August 4, 1999
This Here's Fools Gold!

Hello, and welcome to the first edition of the Meathead Perspective. This is where I, Meathead, ramble and/or rant about things regarding my favorite band (Nine Inch Nails) in an attempt to make your day a little brighter.

With the anticipation resulting from the impending release of the new Nine Inch Nails album, The Fragile, there have been quite a few instances of NIN forgeries -- the fake NIN track entitled "Something Sweet", the intentionally staticky (and fake) sound clips posted at Trake's page, and let us not forget the infamous Reznor's Edge site, responsible for the "Impossible Pain" rumors which still circulate today.

But what causes one to try to deceive his or her fellow "NIN-nies" in this fashion? Is it a means to gain attention? To feel important? To compensate for meager genitalia size? Possibly. Likely, in fact.
Fig. A: "Joe" gets a bright idea.
It is unclear where the initial motivation originates, but it's most likely the result of a phenomenon known as "too much damn free time". This, combined with the aforementioned need for attention, and small penis size, creates a deadly combination.
Fig. B: A falsified halo.
You may be asking yourself, how can I protect myself from these atrocities? How can I be sure what's real and what's fake? What's this weird sticky stuff on my arm? Fear not, for I have created some examples to assist you in sorting out the truth from the lies.

This is the album The Downward Spiral. This is real.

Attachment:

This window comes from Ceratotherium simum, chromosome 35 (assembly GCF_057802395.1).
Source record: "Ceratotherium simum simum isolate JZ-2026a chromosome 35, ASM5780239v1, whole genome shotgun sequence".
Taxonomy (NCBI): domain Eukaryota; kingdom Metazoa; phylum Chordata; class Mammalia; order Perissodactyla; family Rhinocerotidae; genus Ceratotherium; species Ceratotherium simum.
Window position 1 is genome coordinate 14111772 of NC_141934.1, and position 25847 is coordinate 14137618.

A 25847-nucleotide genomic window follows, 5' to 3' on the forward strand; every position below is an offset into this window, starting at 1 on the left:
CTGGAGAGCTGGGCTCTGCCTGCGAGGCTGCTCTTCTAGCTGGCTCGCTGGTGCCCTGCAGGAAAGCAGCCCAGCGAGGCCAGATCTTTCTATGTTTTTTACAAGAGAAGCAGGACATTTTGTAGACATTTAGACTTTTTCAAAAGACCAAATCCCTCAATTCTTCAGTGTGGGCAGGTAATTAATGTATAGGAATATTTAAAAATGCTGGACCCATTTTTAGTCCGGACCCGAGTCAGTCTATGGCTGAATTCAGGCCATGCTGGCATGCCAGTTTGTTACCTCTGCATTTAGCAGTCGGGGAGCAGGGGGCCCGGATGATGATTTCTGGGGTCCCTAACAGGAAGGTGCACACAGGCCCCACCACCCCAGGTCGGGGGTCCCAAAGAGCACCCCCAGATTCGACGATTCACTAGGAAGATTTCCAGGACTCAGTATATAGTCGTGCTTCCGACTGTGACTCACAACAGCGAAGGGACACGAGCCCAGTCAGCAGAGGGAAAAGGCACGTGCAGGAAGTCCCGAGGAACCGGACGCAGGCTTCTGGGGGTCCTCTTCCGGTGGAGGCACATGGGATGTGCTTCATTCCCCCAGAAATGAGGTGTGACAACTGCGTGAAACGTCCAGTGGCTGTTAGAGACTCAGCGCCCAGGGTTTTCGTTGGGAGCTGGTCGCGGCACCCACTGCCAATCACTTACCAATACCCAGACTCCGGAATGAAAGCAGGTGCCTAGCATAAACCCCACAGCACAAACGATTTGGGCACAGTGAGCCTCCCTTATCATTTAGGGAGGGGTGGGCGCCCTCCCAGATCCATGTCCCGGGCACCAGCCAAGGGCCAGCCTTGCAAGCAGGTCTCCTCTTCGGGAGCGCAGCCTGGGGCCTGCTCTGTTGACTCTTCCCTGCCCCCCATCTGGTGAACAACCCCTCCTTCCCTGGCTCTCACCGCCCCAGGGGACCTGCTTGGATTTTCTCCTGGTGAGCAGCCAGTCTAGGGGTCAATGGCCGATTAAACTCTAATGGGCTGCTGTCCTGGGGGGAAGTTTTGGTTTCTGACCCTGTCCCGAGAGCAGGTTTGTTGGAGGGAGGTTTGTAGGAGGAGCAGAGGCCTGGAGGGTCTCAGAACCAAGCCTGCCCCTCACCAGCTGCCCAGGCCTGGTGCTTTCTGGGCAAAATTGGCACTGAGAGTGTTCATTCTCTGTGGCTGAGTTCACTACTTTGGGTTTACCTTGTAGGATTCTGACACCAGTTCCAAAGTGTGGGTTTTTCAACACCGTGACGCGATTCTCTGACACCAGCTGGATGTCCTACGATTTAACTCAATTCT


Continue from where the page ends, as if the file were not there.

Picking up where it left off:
This is fake. Note the out-of-proportion NIN logo, that's a dead giveaway.

This is the single for The Perfect Drug. Real.

This may fool some, but most NIN fans will remember that Trent does not prefer to use pictures of himself on his albums. Fake.

This is the recently released single for The Day The World Went Away. Real.

Trent is particularly picky about not wanting typos on his album covers, and therefore would probably not allow it to read "nine inch nials: the fraggile". Fake.

Now, this is all fine and dandy when it comes to fake artwork, but now what about fake audio files? How can we determine the legitimacy of the NIN songs (and song clips) that we encounter online? Keep reading.

Steady 4/4 beat, Trent sings about copulating

8 minutes of static interlaced with samples of Trent screams

Cheesy techno beat, samples that sound suspiciously like Prodigy

Trent raps "Rain, rain, go away..."

Trent sings about copulating, overlaid with Super Mario sounds

A guy who sounds nothing like Trent covers Elton John







I hope this information helps you on your quest to find the truth. I'm going to go get something to eat now. Until next time...

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